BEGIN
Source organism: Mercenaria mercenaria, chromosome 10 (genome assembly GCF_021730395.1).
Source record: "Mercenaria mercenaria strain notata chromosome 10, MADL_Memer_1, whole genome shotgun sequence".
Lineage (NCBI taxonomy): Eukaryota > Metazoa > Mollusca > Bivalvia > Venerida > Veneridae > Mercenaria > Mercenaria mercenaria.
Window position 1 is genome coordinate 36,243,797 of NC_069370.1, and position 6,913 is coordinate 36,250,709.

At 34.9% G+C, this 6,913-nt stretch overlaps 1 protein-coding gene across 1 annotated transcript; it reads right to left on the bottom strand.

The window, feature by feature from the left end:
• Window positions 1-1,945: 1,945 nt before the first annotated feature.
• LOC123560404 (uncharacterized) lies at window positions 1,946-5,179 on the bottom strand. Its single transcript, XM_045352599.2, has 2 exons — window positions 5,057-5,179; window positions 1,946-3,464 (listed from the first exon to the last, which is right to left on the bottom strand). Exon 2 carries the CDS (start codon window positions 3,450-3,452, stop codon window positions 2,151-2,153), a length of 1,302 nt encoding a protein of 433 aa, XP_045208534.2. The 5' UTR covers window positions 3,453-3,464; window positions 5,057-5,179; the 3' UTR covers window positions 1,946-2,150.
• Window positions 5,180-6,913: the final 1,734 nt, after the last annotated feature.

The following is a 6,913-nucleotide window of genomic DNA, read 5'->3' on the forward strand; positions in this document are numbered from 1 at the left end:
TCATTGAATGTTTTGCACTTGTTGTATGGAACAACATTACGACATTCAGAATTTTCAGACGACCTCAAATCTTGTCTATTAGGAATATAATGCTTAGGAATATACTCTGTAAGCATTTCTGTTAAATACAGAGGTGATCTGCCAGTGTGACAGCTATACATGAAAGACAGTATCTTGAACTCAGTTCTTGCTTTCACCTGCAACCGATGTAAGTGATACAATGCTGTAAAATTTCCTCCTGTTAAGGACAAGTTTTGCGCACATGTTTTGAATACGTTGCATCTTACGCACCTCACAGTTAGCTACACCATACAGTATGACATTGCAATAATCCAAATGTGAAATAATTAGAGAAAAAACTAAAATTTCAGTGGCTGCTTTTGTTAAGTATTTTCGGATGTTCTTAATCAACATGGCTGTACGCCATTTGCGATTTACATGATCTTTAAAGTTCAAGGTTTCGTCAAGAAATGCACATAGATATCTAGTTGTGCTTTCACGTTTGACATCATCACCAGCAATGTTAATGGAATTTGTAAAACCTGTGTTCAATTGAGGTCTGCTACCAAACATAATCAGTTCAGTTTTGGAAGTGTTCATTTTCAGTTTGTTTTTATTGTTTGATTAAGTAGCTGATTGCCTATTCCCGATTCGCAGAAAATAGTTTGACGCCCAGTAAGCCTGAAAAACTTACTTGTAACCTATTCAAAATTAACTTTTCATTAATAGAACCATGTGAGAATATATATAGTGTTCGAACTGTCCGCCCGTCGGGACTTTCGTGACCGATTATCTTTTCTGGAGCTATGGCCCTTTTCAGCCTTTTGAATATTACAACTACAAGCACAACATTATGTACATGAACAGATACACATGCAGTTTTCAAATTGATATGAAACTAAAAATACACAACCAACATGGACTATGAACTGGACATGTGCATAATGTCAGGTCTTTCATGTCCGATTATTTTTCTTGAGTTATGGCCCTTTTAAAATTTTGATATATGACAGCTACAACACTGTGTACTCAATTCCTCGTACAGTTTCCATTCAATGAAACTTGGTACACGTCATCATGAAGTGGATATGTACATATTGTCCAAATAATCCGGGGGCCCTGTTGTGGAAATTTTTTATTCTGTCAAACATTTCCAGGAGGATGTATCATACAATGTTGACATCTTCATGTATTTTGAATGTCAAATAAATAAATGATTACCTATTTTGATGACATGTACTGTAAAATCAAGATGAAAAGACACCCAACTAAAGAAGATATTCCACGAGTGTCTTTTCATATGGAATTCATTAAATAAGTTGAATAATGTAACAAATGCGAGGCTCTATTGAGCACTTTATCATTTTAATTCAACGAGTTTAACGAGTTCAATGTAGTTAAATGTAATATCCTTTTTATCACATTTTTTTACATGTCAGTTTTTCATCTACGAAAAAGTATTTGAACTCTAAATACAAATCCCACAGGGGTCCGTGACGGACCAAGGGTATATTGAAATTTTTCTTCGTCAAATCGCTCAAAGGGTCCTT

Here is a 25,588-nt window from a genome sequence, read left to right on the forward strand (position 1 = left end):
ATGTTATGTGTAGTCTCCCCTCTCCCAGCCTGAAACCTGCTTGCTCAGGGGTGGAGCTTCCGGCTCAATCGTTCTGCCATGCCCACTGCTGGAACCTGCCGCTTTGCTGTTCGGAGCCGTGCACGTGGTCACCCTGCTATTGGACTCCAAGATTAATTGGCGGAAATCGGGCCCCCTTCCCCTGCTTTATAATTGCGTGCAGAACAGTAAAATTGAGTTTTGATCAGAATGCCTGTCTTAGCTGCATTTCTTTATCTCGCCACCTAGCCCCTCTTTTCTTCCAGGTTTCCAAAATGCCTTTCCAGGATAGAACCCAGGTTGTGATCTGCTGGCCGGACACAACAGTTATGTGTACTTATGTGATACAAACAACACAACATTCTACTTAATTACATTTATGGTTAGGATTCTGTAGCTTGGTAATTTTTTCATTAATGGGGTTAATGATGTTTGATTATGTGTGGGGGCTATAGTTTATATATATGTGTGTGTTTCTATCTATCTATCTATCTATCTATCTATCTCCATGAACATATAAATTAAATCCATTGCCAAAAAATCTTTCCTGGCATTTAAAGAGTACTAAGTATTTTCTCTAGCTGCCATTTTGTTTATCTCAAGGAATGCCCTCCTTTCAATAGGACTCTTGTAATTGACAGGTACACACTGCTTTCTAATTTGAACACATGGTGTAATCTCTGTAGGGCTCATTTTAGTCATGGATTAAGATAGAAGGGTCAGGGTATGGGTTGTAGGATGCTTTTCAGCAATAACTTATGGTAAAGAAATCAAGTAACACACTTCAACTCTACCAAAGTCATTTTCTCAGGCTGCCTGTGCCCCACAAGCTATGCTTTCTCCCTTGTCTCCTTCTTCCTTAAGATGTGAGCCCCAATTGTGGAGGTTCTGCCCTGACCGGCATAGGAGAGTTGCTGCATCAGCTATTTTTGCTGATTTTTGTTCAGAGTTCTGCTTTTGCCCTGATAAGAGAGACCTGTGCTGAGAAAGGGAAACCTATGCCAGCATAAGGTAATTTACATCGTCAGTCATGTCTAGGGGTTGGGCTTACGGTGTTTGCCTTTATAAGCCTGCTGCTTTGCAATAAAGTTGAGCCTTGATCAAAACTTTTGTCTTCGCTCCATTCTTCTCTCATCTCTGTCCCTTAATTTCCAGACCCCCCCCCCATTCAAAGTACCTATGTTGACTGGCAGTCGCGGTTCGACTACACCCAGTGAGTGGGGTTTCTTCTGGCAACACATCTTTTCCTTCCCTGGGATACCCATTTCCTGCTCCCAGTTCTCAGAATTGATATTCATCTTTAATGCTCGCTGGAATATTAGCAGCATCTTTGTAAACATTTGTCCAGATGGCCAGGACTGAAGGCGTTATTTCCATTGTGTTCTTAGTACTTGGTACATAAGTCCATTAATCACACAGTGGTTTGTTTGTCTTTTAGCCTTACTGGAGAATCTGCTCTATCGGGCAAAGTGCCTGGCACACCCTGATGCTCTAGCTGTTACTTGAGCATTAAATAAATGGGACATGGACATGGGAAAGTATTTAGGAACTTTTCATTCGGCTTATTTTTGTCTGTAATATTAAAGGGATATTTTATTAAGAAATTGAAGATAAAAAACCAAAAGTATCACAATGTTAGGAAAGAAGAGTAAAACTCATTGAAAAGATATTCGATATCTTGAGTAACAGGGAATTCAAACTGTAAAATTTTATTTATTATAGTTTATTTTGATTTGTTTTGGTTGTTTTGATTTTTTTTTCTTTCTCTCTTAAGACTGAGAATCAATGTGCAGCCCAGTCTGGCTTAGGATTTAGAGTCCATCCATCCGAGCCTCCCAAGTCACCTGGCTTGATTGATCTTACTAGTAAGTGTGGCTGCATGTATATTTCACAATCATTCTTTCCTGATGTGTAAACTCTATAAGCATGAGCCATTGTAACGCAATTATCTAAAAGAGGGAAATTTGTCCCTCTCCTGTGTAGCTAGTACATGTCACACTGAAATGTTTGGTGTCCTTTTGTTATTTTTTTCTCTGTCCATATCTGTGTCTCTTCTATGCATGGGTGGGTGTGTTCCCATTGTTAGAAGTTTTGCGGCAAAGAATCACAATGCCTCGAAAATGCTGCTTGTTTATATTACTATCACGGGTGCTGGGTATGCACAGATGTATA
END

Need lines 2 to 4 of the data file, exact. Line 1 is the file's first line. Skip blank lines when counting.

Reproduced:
Source record: "Mercenaria mercenaria strain notata chromosome 10, MADL_Memer_1, whole genome shotgun sequence".
Lineage (NCBI taxonomy): Eukaryota > Metazoa > Mollusca > Bivalvia > Venerida > Veneridae > Mercenaria > Mercenaria mercenaria.
Window position 1 is genome coordinate 36,243,797 of NC_069370.1, and position 6,913 is coordinate 36,250,709.